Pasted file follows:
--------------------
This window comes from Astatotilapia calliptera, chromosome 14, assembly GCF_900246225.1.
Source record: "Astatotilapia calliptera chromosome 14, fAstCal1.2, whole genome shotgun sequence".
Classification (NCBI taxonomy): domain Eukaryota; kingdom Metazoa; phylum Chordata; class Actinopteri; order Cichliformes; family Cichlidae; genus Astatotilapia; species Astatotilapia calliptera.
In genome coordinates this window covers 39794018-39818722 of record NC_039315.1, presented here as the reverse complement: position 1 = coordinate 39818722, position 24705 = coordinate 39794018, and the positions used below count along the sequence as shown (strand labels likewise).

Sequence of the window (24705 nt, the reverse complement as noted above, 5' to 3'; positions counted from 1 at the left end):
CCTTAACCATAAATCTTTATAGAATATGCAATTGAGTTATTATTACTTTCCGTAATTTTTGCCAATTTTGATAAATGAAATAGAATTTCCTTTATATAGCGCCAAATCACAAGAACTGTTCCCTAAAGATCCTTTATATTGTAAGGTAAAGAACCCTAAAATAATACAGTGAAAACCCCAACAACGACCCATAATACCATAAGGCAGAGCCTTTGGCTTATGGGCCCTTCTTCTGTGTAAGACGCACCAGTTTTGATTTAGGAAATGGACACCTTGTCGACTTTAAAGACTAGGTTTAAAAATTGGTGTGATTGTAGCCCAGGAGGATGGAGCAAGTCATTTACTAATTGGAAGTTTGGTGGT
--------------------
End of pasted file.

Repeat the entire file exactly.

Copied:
This window comes from Astatotilapia calliptera, chromosome 14, assembly GCF_900246225.1.
Source record: "Astatotilapia calliptera chromosome 14, fAstCal1.2, whole genome shotgun sequence".
Classification (NCBI taxonomy): domain Eukaryota; kingdom Metazoa; phylum Chordata; class Actinopteri; order Cichliformes; family Cichlidae; genus Astatotilapia; species Astatotilapia calliptera.
In genome coordinates this window covers 39794018-39818722 of record NC_039315.1, presented here as the reverse complement: position 1 = coordinate 39818722, position 24705 = coordinate 39794018, and the positions used below count along the sequence as shown (strand labels likewise).

Sequence of the window (24705 nt, the reverse complement as noted above, 5' to 3'; positions counted from 1 at the left end):
CCTTAACCATAAATCTTTATAGAATATGCAATTGAGTTATTATTACTTTCCGTAATTTTTGCCAATTTTGATAAATGAAATAGAATTTCCTTTATATAGCGCCAAATCACAAGAACTGTTCCCTAAAGATCCTTTATATTGTAAGGTAAAGAACCCTAAAATAATACAGTGAAAACCCCAACAACGACCCATAATACCATAAGGCAGAGCCTTTGGCTTATGGGCCCTTCTTCTGTGTAAGACGCACCAGTTTTGATTTAGGAAATGGACACCTTGTCGACTTTAAAGACTAGGTTTAAAAATTGGTGTGATTGTAGCCCAGGAGGATGGAGCAAGTCATTTACTAATTGGAAGTTTGGTGGT